Natalia Gitelman, María Luz Moreno and Federico Barallobre, ESOMAR, Latin America, Buenos Aires, April 2014
This paper discusses how Toddy, a Latin American cookie brand owned by PepsiCo, used digital media to launch a new product targeted at teenagers. The brand was able to turn product shortage and stocking issues into a positive by delivering stock in armoured vehicles accompanied by bodyguards, which led passers-by to share their reaction online.
Iván Casas, ESOMAR, Latin America, Buenos Aires, April 2014
This paper discusses how the use of social media has changed in Latin America, including effects on attitudes and behaviours, and how people interact with brands. Three yearly online quantitative surveys were conducted, finding growth in the use of social networks and changes in the networks used.
Gemma Jones, ESOMAR, Latin America, Buenos Aires, April 2014
This paper explores the development of a mobile research application for commercial semiotics and shows how Virgin Atlantic, the airline, utilised it. It focuses on the commercial applications for immersive, live responses from a global community of 'cultural catalysts' as well as the specific implications and possibilities for market research in Latin America.
Andrea Durán Sánchez and María Angélica Aya Zarate, ESOMAR, Latin America, Buenos Aires, April 2014
This paper explains the findings from research in Colombia which analysed 100 profiles of Twitter users and surveyed 200 Twitter users aged 19 to 30 years old who followed brands. The research analysed the motivations, needs and expectations of Colombian Twitter users, seeking to understand why users follow a brand.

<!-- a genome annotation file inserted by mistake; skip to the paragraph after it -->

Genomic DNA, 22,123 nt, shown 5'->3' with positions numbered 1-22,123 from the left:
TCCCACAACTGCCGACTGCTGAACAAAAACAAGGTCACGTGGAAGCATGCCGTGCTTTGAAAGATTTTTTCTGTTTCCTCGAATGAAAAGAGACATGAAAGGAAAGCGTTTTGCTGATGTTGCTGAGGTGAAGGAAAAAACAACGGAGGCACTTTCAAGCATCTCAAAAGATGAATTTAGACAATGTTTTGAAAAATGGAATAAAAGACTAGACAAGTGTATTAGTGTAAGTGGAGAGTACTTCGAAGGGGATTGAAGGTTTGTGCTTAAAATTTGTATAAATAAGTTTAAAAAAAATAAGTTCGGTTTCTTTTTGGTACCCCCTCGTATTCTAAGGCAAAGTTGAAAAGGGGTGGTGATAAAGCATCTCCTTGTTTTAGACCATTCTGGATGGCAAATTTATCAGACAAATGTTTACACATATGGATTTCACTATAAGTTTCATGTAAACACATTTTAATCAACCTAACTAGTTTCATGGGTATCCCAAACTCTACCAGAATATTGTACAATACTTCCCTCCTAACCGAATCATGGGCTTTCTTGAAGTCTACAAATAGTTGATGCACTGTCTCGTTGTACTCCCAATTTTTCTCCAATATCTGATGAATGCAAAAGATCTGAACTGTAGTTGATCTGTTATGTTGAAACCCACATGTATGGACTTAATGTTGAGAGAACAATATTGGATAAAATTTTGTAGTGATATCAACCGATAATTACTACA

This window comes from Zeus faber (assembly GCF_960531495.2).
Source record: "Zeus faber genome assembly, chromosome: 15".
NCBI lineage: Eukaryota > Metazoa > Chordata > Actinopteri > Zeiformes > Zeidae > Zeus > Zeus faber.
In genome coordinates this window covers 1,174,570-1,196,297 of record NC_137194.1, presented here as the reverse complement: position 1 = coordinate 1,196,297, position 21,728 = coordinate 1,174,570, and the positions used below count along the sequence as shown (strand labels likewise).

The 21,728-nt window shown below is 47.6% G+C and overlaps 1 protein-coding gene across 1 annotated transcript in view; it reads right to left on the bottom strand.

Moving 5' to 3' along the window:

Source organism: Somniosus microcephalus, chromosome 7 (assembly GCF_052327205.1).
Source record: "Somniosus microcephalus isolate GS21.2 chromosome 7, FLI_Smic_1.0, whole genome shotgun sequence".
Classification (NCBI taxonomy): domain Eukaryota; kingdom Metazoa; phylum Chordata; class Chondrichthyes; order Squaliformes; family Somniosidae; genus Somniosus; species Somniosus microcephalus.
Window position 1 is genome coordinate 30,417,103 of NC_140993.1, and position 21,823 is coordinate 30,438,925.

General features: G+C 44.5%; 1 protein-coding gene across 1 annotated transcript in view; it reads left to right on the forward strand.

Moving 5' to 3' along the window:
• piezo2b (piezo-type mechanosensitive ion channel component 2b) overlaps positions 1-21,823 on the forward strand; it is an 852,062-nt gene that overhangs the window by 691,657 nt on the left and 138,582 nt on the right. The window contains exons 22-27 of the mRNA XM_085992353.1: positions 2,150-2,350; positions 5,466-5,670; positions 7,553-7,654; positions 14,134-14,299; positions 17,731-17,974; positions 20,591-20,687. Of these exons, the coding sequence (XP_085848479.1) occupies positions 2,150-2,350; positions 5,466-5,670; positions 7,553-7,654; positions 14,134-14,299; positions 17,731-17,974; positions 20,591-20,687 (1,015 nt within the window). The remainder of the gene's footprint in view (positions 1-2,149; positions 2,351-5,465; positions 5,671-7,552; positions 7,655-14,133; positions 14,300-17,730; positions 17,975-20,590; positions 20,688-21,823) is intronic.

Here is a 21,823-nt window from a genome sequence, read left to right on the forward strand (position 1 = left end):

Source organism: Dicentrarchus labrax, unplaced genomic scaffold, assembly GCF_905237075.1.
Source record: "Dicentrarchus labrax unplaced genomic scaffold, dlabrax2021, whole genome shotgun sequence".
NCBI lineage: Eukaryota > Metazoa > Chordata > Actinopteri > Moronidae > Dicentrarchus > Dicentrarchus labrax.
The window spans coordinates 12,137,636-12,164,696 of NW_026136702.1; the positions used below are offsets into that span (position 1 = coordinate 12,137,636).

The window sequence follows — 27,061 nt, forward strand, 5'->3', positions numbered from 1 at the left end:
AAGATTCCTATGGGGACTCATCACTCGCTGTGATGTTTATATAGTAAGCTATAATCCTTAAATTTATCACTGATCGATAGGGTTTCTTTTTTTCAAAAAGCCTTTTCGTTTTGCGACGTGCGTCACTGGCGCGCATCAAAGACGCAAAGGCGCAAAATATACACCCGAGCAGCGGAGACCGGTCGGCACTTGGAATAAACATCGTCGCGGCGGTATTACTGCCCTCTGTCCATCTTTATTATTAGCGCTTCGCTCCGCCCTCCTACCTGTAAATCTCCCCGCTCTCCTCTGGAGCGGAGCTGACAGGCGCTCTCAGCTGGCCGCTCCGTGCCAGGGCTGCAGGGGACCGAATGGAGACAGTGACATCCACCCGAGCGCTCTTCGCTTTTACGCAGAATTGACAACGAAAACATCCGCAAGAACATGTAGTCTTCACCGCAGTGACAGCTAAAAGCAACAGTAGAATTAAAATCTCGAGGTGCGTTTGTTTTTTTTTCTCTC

Juan Andrés Tello, Gerard Loosschilder and Leonardo Solano, ESOMAR, Latin America, Buenos Aires, April 2014
This paper discusses the application of behavioural economics to branded product promotions in Latin America, with a view to understanding consumer choices and a more efficient allocation of marketing budgets. The available body of knowledge on promotion effectiveness is often incomplete, disaggregate, and sometimes anecdotal.
Daniel Finder and Gonzalo Barbieri, ESOMAR, Latin America, Buenos Aires, April 2014
This paper describes research which sought to understand how consumers in Latin America, and particularly Argentina, 'multi-screen' across different devices, and what this means for the path to purchase. It was found that there are two distinct ways people move among screens: simultaneously and sequentially.
Alejandro Rosado, Warc Prize for Social Strategy, Entrant, 2014
This case study describes a social media campaign by Puerto Rico's government, which targeted youth with an anti-crime message. This campaign followed several failed campaigns, and so took a different approach.
Carlos Payares, Gloria Roncancio and Jonathan Romero, Warc Prize for Social Strategy, Entrant, 2014
This case study describes how Visa, the financial services company, applied analytical techniques to improve its Facebook page performance in Colombia. In May 2013, Visa had a large community on Facebook but was struggling to increase engagement and create business value.
Jose Aguilar, Luis Guillen and Victor Figueroa, Warc Prize for Social Strategy, Entrant, 2014
This case study describes a campaign in Mexico by Koleston, a hair colour brand owned by Procter and Gamble, which used social media to target women. The campaign began with an unbranded emotional video in which a celebrity famous for her blonde hair explained how she was ready for a big change.